Risk Factors for the Development of Hepatocellular Carcinoma (HCC) in Chronic Hepatitis B Virus (HBV) Infection

A Systematic Review and Meta-analysis

Cori Campbell; Tingyan Wang; Anna L. McNaughton; Eleanor Barnes; Philippa C. Matthews

Disclosures

J Viral Hepat. 2021;28(3):493-507. 

In This Article

Abstract and Introduction

Abstract

Hepatocellular carcinoma (HCC) is one of the leading contributors to cancer mortality worldwide and is a leading cause of death in individuals with chronic hepatitis B virus (HBV) infection. It is uncertain how the presence of other metabolic factors and comorbidities influences HCC risk in HBV. Therefore, we performed a systematic literature review and meta-analysis to seek evidence for significant associations. MEDLINE, EMBASE and Web of Science databases were searched from 1 January 2000 to 24 June 2020 for studies investigating associations of metabolic factors and comorbidities with HCC risk in individuals with chronic HBV infection, written in English. We extracted data for meta-analysis and generated pooled effect estimates from a fixed-effects model. Pooled estimates from a random-effects model were also generated if significant heterogeneity was present. We identified 40 observational studies reporting on associations of diabetes mellitus (DM), hypertension, dyslipidaemia and obesity with HCC risk. Only DM had a sufficient number of studies for meta-analysis. DM was associated with >25% increase in hazards of HCC (fixed-effects hazards ratio [HR] 1.26, 95% confidence interval (CI) 1.20–1.32, random-effects HR 1.36, 95% CI 1.23–1.49). This association was attenuated towards the null in a sensitivity analysis restricted to studies adjusted for metformin use. In conclusion, in adults with chronic HBV infection, DM is a significant risk factor for HCC, but further investigation of the influence of antidiabetic drug use and glycaemic control on this association is needed. Enhanced screening of individuals with HBV and diabetes may be warranted.

Introduction

Hepatitis B virus (HBV) is a hepatotropic virus responsible for substantial morbidity and mortality worldwide. Infection can be acute or chronic, with most of the HBV disease burden attributable to chronic disease. The World Health Organization (WHO) estimated a chronic HBV (CHB) global burden of 257 million CHB-infected individuals for 2015, with 887,000 HBV-attributable deaths reported in the same year,[1] making HBV one of the leading causes of morbidity and mortality from viral infection, for which the burden has increased in recent decades.[2]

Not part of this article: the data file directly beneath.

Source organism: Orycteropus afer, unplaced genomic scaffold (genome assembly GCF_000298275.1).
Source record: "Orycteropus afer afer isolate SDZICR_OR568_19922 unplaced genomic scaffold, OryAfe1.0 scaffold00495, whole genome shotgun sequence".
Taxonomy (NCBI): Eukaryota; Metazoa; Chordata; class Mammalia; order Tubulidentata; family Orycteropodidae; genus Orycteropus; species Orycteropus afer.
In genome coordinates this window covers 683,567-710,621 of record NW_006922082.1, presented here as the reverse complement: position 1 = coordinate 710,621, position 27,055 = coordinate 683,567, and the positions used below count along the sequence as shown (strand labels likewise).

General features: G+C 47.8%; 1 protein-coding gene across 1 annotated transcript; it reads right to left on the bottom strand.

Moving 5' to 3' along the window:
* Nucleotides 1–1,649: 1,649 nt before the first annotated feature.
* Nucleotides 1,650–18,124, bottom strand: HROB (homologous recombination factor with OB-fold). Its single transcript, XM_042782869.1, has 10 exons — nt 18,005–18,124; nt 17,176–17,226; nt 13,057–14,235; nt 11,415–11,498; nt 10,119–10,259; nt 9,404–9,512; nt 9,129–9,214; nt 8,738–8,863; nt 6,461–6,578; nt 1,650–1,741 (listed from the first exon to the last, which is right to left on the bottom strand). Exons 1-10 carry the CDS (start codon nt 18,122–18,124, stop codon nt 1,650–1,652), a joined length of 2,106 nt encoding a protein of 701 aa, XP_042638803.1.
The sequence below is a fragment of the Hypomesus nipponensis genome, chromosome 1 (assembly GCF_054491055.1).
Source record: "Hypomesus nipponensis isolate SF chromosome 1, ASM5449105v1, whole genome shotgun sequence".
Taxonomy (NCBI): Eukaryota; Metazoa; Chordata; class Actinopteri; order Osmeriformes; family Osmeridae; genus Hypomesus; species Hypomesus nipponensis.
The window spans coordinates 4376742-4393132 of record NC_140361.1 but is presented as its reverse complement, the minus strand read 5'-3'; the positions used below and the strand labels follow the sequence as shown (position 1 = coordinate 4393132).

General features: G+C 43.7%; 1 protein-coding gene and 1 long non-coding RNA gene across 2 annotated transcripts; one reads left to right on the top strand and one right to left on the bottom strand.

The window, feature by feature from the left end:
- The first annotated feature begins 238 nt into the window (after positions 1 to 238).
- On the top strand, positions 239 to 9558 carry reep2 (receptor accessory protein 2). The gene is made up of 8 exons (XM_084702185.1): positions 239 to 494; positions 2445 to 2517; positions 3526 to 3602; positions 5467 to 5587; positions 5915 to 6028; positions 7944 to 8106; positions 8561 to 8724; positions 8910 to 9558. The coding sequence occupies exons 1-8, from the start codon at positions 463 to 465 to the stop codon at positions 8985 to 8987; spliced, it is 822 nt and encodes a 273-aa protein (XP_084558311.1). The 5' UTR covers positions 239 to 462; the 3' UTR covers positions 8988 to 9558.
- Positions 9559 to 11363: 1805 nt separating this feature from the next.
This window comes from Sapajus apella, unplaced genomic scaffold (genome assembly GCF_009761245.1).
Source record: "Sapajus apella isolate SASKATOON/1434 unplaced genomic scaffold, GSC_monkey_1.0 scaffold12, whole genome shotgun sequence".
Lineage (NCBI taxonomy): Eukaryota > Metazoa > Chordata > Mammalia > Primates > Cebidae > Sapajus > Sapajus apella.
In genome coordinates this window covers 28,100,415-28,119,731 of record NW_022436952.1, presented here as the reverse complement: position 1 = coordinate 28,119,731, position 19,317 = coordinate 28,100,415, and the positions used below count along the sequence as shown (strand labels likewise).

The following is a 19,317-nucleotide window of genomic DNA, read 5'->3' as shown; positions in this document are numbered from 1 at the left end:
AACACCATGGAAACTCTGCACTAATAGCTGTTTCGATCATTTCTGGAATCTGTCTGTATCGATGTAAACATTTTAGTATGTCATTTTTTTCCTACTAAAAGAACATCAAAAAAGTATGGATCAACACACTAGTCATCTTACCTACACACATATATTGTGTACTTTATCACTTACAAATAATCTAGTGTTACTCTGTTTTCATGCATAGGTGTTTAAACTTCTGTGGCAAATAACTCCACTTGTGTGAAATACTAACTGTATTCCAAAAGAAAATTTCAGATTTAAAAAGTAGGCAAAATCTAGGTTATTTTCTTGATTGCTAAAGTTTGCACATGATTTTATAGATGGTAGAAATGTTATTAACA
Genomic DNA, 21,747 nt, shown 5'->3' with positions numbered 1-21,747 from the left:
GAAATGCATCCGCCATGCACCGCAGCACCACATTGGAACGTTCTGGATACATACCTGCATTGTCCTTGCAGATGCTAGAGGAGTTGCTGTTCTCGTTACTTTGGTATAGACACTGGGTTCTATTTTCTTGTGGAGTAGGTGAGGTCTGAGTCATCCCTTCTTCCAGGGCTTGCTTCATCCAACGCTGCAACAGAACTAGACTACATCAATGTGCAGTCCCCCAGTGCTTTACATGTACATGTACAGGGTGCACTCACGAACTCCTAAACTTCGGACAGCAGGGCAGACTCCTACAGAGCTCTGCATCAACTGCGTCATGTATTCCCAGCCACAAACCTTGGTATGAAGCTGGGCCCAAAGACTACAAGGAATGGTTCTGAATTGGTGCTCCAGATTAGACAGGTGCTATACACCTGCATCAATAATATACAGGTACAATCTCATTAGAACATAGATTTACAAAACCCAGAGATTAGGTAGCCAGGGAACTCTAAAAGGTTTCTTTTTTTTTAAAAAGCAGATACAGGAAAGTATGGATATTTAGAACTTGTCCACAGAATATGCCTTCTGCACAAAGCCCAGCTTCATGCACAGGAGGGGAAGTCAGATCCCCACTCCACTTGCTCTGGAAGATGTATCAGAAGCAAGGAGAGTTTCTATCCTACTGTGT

CHB deathsdue to primary liver cancer and cirrhosis account for the majority of deaths attributable to viral hepatitis. A Global Burden of Disease study on the global hepatocellular carcinoma (HCC) burden reported a 42% increase in incident cases of HCC attributable to CHB infection between 1990 and 2015,[3] among which CHB infection was the largest contributor, responsible for more than 30% of incident cases in 2015.[3]

Multiple risk factors for HCC in CHB-infected individuals have been established, including sex, age, cirrhosis and co-infection with human immunodeficiency virus (HIV) or other hepatitis viruses (including hepatitis C and D). Previous studies have investigated associations of comorbidities, such as diabetes mellitus (DM)[4–7] and hypertension,[8,9] with risk of HCC in the general population, and The European Association for the Study of the Liver (EASL) recognizes DM as a risk factor for HCC in CHB.[10] As the global prevalence of comorbidities such as DM,[11] renal disease,[12] hypertension[13] and coronary heart disease (CHD)[14] continues to rise, these conditions are increasingly relevant to the development of HCC.

Various risk scores have been developed to predict HCC risk: the PAGE-B risk score was developed to predict HCC risk in Caucasian patients on antiviral treatment,[15] while the REACH-B,[16,17] GAG-HCC[18,19] and CU-HCC[18,20–22] risk scores apply to untreated Asian populations. Existing risk scores use age, sex and HBV DNA viral load (VL) to predict risk. CU-HCC and GAG-HCC include parameters for cirrhosis; however, no score accounts for comorbidities such as DM or hypertension. It is possible that risk prediction could be improved by incorporating these comorbid conditions.

Despite rises in the global prevalence of relevant comorbidities, evidence concerning associations of comorbidities with HCC risk in CHB is poor and heterogeneous. Neither EASL, the American Association of the Study of Liver Disease (AASLD)[23] nor the Asian Pacific Association for the Study of the Liver (APASL)[24] guidelines for HBV management include recommendations for enhanced screening or DM management in CHB, despite recent clinical interest in the potential utility of metformin in preventing and treating various cancers.[25,26] Furthermore, there are few studies investigating associations of other potentially relevant comorbidities (such as hypertension, CHD and renal disease) and their metabolic risk factors (such as obesity and dyslipidaemia) with HCC risk. Therefore, we undertook a systematic review, aiming to summarize and critically appraise studies investigating associations of relevant comorbidities and metabolic factors with risk of HCC in CHB-infected individuals.

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